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I have owned a MacBook Pro for a year, however at work I use a Windows laptop. Since I really like the functionality to maximize a windows by just pushing it to the top of the screen, I would like to have that on my Macbook too.

I am using Spectacle to assign shortcuts like "windows" to maximize a window, which works well and I recommend it.

However, is there any application to maximize a window like the way you can do it on a Windows laptop/pc, just by pushing the window to the top of the screen?

Note: I mean maximize window, not fullscreen.

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It's worth noting that this used to be how it worked in OS X, too - the all-knowing apple decided that the users clearly wanted fullscreen instead with a recent OS X update. I'm stuck on 10.7 so I still have the old functionality, at least. Also, holding 'option' (alt) while clicking the fullscreen button should do it. – Wyatt8740 Feb 24 at 15:47
@Wyatt8740: at least the current fullscreen behaviour is more consistent. I'd heard hundreds of people calling the green button the "maximise" button instead. – Ben S Feb 24 at 16:07
@BenS As long as consistent means bloody annoying and change for the sake of change, I'll agree. I called the green button maximise because that's what it does for 99% of programs on old versions of OSX. – Wyatt8740 Feb 24 at 16:31
up vote 7 down vote accepted

There's a app which does exactly what You need. You can download a trial and check it.

enter image description here

There's also Better Snap Tool from the same developer on the MacAppStore which does only window snapping.

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There is an app called Cinch that mimics the Windows behavior you've described. You can run it in demo mode, indefinitely, to see it does what you want before purchasing it.

Cinch gives you simple, mouse-driven window management by defining the left, right, and top edges of your screen as 'hot zones'. Drag a window until the mouse cursor enters one of these zones then drop the window to have it cinch into place. Cinching to the left or right edges of the screen will resize the window to fill exactly half the screen, allowing you to easily compare two windows side-by-side (splitscreen). Cinching to the top edge of the screen will resize the window to fill the entire screen (fullscreen). Dragging a window away from its cinched position will restore the window to its original size.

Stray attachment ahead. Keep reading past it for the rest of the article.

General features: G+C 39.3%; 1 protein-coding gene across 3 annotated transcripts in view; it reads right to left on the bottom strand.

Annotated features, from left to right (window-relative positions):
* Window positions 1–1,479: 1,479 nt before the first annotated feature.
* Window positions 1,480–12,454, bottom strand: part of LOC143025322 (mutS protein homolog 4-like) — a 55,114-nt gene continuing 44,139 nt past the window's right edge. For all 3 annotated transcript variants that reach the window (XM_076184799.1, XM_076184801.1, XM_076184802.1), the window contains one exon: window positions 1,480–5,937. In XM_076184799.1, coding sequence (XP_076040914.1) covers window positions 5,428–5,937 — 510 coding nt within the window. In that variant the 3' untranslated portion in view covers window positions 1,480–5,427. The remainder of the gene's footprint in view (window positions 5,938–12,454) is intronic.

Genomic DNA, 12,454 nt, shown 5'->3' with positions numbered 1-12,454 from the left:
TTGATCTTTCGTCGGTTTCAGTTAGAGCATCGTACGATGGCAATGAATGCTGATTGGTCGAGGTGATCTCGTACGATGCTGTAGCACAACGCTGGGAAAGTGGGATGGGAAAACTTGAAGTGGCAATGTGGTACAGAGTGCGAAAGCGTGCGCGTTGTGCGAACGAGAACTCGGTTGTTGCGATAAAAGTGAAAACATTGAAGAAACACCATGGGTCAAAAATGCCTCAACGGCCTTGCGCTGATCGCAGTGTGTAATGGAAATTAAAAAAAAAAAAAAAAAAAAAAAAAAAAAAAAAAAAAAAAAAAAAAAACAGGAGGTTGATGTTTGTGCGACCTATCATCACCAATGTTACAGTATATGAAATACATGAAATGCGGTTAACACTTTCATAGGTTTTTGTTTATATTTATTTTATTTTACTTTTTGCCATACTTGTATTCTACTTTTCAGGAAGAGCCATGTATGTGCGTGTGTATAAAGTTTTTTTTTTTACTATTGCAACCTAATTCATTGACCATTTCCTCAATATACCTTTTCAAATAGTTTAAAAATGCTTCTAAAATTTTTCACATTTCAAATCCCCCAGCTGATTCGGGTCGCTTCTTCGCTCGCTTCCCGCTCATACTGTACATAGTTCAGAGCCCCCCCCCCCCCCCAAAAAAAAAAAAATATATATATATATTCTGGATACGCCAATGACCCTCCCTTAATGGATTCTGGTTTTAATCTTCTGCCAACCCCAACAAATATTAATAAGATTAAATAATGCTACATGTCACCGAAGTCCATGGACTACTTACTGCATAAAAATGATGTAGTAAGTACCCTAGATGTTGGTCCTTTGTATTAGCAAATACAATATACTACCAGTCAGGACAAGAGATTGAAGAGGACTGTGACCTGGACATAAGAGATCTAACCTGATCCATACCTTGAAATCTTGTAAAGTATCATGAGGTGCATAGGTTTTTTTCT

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There is a simple, but annoying standard way: hold alt/opt when clicking the green button on the top bar. It will change into a plus instead of the double arrow, and after clicking your window will be maximized.

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Yes but not on the whole screen, just the height. – Thijs Kempers Feb 24 at 12:03
That's strange. On my Yosemite it does maximize both width and height, with the curious exception of Safari on large external monitors. – akaasjager Feb 24 at 12:39
This actually invokes the zoom command, which is not the same as maximise. Zoom is supposed to enlarge the window such that it makes best use of the available screen space for its content. What this means is left to the application to decide. Safari won't enlarge horizontally if the webpage already fits in the window without a horizontal scroll bar. Some applications do just maximise the window. – MJeffryes Feb 24 at 13:05

If you are still looking for an alternative way, have a look at Spectacle.

  • You can select from the menu or use a keyboard shortcut.
  • There are many resize options but your requirement is "Fullscreen ⌥⌘F"
  • It is not like OS X full screen but Windows like maximum.

enter image description here

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"I am using Spectacle to assign shortcuts like "windows" to maximize a window" @Thijs Kempers already mentioned about it. – Mateusz Szlosek Feb 24 at 15:53

Option-click the green traffic light button on the title bar

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On El Captan, and maybe earlier, you can double click the top bar to make the window larger. It's similar to the Windows double click but some apps don't fill the whole screen. Not exactly click and drag like you were asking, but this way you don't need to install any third party apps.

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I'd also like to suggest you Moom:

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